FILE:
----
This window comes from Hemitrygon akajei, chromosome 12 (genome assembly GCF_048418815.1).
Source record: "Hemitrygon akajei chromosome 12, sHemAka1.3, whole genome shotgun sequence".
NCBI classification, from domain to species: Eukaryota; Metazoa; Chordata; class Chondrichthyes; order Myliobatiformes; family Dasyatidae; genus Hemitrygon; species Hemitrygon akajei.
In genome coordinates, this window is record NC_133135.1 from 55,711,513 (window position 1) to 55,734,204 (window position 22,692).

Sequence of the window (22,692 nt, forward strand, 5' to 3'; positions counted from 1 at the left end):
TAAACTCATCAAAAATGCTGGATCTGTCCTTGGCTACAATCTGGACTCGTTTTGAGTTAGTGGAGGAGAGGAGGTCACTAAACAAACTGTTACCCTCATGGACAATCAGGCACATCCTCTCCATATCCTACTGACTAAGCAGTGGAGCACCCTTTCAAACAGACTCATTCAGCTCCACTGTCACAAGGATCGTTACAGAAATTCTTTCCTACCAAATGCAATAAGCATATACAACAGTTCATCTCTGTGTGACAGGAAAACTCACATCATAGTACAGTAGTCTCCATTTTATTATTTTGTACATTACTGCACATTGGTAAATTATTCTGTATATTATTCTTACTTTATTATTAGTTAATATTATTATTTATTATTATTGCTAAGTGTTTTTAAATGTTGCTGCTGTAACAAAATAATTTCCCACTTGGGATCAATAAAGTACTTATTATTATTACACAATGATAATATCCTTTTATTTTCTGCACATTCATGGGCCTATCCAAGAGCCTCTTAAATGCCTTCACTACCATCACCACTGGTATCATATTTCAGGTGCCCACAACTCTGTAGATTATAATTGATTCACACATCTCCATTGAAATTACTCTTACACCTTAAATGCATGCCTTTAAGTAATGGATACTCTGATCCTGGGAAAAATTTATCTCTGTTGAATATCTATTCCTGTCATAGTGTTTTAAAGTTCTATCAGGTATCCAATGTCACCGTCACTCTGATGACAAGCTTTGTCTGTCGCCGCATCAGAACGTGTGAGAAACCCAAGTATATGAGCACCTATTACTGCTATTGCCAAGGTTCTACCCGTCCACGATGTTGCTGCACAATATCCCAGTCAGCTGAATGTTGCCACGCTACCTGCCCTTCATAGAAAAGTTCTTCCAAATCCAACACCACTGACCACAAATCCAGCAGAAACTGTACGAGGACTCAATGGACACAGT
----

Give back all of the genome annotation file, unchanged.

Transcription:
This window comes from Hemitrygon akajei, chromosome 12 (genome assembly GCF_048418815.1).
Source record: "Hemitrygon akajei chromosome 12, sHemAka1.3, whole genome shotgun sequence".
NCBI classification, from domain to species: Eukaryota; Metazoa; Chordata; class Chondrichthyes; order Myliobatiformes; family Dasyatidae; genus Hemitrygon; species Hemitrygon akajei.
In genome coordinates, this window is record NC_133135.1 from 55,711,513 (window position 1) to 55,734,204 (window position 22,692).

Sequence of the window (22,692 nt, forward strand, 5' to 3'; positions counted from 1 at the left end):
TAAACTCATCAAAAATGCTGGATCTGTCCTTGGCTACAATCTGGACTCGTTTTGAGTTAGTGGAGGAGAGGAGGTCACTAAACAAACTGTTACCCTCATGGACAATCAGGCACATCCTCTCCATATCCTACTGACTAAGCAGTGGAGCACCCTTTCAAACAGACTCATTCAGCTCCACTGTCACAAGGATCGTTACAGAAATTCTTTCCTACCAAATGCAATAAGCATATACAACAGTTCATCTCTGTGTGACAGGAAAACTCACATCATAGTACAGTAGTCTCCATTTTATTATTTTGTACATTACTGCACATTGGTAAATTATTCTGTATATTATTCTTACTTTATTATTAGTTAATATTATTATTTATTATTATTGCTAAGTGTTTTTAAATGTTGCTGCTGTAACAAAATAATTTCCCACTTGGGATCAATAAAGTACTTATTATTATTACACAATGATAATATCCTTTTATTTTCTGCACATTCATGGGCCTATCCAAGAGCCTCTTAAATGCCTTCACTACCATCACCACTGGTATCATATTTCAGGTGCCCACAACTCTGTAGATTATAATTGATTCACACATCTCCATTGAAATTACTCTTACACCTTAAATGCATGCCTTTAAGTAATGGATACTCTGATCCTGGGAAAAATTTATCTCTGTTGAATATCTATTCCTGTCATAGTGTTTTAAAGTTCTATCAGGTATCCAATGTCACCGTCACTCTGATGACAAGCTTTGTCTGTCGCCGCATCAGAACGTGTGAGAAACCCAAGTATATGAGCACCTATTACTGCTATTGCCAAGGTTCTACCCGTCCACGATGTTGCTGCACAATATCCCAGTCAGCTGAATGTTGCCACGCTACCTGCCCTTCATAGAAAAGTTCTTCCAAATCCAACACCACTGACCACAAATCCAGCAGAAACTGTACGAGGACTCAATGGACACAGT